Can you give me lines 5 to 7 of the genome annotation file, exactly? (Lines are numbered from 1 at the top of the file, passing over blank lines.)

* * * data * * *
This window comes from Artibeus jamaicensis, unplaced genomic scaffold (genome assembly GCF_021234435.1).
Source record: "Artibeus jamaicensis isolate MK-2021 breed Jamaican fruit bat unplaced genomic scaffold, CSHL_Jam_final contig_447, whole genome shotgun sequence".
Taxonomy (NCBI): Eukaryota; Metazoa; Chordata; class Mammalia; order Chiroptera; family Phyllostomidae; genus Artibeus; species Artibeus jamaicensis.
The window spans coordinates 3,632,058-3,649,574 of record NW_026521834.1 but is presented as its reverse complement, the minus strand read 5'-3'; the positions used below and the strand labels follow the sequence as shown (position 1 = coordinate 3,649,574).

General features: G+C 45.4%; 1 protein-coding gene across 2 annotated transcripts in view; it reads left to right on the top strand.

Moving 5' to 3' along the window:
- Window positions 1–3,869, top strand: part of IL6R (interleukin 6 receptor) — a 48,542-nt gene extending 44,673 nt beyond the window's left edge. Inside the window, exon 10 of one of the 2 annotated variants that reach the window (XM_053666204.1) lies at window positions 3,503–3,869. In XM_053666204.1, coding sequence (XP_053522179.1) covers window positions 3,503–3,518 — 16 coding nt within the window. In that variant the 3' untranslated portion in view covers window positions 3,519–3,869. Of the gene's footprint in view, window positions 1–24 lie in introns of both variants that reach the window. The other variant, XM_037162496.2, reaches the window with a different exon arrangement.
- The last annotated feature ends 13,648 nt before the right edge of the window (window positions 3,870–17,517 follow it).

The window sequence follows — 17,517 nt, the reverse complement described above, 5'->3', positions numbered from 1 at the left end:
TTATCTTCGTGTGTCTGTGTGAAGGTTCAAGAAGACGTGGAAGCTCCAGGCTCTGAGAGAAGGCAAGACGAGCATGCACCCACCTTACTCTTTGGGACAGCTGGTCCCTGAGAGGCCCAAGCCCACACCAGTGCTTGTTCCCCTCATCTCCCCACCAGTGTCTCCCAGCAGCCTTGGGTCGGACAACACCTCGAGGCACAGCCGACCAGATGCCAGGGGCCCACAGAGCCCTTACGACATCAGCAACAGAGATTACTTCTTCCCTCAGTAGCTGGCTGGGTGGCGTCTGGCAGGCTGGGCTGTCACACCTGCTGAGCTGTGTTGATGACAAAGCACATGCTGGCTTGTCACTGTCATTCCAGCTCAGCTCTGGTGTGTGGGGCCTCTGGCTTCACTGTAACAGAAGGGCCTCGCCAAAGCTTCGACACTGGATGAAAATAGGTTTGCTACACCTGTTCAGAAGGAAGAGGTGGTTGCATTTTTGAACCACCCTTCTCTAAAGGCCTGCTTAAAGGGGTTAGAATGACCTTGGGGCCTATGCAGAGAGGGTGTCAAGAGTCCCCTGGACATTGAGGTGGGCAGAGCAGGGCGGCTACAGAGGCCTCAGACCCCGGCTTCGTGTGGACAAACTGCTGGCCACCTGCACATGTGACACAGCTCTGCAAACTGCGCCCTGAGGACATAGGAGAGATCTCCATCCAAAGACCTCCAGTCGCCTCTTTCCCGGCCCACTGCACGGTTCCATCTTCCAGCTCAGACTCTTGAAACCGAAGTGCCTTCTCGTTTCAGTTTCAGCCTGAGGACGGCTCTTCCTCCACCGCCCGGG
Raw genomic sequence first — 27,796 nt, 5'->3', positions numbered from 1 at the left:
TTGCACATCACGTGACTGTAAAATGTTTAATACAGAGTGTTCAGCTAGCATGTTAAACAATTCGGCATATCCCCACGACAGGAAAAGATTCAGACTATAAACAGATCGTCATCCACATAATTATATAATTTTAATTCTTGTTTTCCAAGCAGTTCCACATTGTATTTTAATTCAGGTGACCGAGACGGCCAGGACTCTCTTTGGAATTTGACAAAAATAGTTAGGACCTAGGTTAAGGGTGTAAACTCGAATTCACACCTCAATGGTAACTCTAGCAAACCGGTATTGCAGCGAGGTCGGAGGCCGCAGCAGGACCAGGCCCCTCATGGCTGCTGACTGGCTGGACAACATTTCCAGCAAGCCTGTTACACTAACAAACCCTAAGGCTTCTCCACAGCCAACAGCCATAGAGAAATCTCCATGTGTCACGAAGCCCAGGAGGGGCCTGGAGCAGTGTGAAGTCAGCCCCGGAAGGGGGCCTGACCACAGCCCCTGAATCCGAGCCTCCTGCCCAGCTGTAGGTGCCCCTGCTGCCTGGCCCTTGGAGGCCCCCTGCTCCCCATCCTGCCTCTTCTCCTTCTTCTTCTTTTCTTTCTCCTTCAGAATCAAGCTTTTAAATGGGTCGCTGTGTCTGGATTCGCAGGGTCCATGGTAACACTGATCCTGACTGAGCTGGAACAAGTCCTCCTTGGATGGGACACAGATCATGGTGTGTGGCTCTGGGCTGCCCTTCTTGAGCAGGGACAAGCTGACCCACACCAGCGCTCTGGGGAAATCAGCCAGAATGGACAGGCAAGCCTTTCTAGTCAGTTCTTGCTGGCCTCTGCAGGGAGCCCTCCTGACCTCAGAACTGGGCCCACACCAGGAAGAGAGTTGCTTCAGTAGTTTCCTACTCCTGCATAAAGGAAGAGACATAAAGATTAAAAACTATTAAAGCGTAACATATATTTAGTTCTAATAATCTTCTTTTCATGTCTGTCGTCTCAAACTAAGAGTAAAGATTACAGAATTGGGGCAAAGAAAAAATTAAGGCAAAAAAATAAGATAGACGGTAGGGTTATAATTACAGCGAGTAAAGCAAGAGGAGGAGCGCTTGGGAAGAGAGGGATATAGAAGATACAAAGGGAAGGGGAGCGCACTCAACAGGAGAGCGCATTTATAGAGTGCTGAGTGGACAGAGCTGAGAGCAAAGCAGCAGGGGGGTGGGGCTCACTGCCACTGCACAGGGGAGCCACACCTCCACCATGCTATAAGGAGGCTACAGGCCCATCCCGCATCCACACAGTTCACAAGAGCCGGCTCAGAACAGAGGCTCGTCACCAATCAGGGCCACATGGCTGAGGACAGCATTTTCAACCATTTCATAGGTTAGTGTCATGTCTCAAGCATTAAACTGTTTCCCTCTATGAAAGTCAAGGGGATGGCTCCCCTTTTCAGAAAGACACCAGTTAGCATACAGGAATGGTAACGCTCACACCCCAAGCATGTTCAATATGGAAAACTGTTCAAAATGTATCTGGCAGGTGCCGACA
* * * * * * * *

General features: G+C 45.4%; 1 protein-coding gene across 2 annotated transcripts in view; it reads left to right on the top strand.

Moving 5' to 3' along the window:
- Window positions 1–3,869, top strand: part of IL6R (interleukin 6 receptor) — a 48,542-nt gene extending 44,673 nt beyond the window's left edge. Inside the window, exon 10 of one of the 2 annotated variants that reach the window (XM_053666204.1) lies at window positions 3,503–3,869. In XM_053666204.1, coding sequence (XP_053522179.1) covers window positions 3,503–3,518 — 16 coding nt within the window. In that variant the 3' untranslated portion in view covers window positions 3,519–3,869. Of the gene's footprint in view, window positions 1–24 lie in introns of both variants that reach the window. The other variant, XM_037162496.2, reaches the window with a different exon arrangement.